The Essex Westford School Board heard a preliminary budget presentation from chief operating officer Brian Donahue last Tuesday at its first of several budget work sessions.

While Donahue didn’t share specific numbers about the budget or projected tax increases, he set the stage by explaining the needs the administration weighed in creating the initial proposal.

“The board really asked the administration to continue to be sensitive to the taxpayer and the promise of merger, while also continuing to provide the high quality education of where we can additional opportunities for students,” Donahue said.

A major priority this year is increasing equity for students, Donahue said, such as making instruction in classrooms accessible to all students without the need for as many “separate interventions,” he explained.

Other priorities included social and emotional learning, strengthening and expanding professional learning and safety and security.

One challenge to creating a school budget is the volatility that occurs on the state level, Donahue said. While the homestead education tax rate is currently projected to stay flat at $1.50 per $100 of assessed value, “things can change pretty dramatically,” he said.

The district has another year of merger tax incentives, which will lower the homestead rate by 6 cents, Donahue said.

The tax rate will also be impacted by the common level of appraisal, which dropped to 94.15 in Essex town and village and to 96.04 in Westford. Donahue said this will amplify the district’s tax rate, adding the administration will keep an eye on this factor if it continues to drop.

The state also considers equalized per pupils, or weighted average of the last two years of enrollment, in setting the tax rate. EWSD initially reported 3,799.6, but this has already increased since Donahue’s first presentation to the board, he said. This bodes well for EWSD taxpayers but could change as the legislature continues to work on the state budget.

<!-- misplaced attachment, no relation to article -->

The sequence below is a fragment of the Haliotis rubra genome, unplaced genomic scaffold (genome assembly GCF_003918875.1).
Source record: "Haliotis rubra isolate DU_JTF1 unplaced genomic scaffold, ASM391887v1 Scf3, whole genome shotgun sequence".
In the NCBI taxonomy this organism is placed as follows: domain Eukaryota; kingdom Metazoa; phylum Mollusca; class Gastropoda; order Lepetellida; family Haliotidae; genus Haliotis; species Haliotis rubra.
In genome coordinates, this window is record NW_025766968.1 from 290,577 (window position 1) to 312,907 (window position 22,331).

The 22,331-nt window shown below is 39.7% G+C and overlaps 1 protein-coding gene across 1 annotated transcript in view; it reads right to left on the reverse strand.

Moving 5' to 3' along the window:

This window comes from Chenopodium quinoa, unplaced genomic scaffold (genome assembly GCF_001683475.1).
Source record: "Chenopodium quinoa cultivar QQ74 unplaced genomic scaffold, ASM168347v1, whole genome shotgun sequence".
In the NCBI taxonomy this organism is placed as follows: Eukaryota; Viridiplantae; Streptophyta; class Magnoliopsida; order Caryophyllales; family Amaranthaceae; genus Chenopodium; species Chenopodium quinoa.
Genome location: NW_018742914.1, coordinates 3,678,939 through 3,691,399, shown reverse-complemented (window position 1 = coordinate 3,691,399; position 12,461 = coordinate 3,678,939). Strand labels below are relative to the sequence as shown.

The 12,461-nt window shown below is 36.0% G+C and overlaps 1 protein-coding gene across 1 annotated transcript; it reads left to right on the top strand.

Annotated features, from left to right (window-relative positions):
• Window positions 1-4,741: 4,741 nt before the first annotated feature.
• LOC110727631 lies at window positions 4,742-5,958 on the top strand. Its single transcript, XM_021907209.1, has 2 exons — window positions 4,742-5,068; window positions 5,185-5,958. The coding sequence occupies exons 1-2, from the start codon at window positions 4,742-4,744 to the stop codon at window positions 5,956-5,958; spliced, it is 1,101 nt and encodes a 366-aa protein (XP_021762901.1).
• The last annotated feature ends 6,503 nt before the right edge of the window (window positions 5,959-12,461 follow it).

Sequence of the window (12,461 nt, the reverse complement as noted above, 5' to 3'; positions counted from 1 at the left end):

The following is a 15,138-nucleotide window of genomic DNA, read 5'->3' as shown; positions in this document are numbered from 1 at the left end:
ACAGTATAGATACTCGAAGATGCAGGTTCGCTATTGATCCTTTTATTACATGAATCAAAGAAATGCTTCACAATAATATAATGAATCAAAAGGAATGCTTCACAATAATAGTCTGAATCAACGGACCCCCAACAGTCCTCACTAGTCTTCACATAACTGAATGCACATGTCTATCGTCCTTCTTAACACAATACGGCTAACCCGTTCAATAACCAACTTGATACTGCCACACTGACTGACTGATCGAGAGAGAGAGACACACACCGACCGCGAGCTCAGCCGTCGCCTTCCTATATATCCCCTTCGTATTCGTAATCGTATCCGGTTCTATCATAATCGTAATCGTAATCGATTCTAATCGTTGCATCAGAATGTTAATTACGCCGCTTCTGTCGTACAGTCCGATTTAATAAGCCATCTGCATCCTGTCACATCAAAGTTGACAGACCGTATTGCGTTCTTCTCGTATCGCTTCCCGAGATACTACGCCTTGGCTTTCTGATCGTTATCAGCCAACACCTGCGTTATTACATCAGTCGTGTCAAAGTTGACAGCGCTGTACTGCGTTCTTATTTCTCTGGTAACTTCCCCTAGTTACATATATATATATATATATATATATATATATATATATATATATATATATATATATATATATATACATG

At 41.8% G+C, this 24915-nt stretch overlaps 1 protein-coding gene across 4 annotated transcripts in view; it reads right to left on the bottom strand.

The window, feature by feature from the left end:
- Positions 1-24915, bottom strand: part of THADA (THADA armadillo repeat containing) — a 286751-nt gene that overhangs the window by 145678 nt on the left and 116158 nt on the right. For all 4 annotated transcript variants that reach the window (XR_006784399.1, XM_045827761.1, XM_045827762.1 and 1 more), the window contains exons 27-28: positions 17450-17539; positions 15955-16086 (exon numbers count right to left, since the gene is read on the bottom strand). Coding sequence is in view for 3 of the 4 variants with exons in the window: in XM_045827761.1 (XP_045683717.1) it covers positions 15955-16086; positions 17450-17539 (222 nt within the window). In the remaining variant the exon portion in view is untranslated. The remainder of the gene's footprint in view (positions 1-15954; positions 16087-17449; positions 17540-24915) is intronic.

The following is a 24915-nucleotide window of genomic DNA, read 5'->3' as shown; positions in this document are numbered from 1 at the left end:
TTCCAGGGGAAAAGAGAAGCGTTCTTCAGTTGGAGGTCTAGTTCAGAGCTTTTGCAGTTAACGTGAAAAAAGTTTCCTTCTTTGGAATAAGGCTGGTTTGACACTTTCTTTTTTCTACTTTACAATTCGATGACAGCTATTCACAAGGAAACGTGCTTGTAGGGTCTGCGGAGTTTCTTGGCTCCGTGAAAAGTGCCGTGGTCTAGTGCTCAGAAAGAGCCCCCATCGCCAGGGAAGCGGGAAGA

The district has about $4.2 million in leftover fund balance. This includes $700,000 in transportation funds, the majority of which came from the district not providing transportation to the village. Another contributor was savings in healthcare, Donahue said.

The administration has proposed transferring $3.2 million in fund balance to the FY20 budget to lower spending and tax rates. The school board will decide what to do with the remaining $1 million. One proposal is investing in a master facility planning study to identify possible investment opportunities for the district.

Donahue said it may seem like a good idea to use the entire fund balance to lower the tax rate, but the district thinks it would be more prudent to consider long term planning.

“Everybody wants the lowest tax rate, but you have a big, low tax rate and then the next year, you have a big jump that sometimes is difficult for planning,” he said.

Other budget considerations include a 4.7 percent increase to salaries and benefits and an 8.6 percent increase in non-personnel costs.

No specific cuts or additions were presented at last week’s budget work session, but Donahue said no “substantive change” to teacher numbers at the K-8 level is expected due to the steady level of enrollment. There could be some changes at the high school level, but nothing out of the ordinary for the district, he said.

The board is scheduled to meet every week up until the first week in March to work on the budget.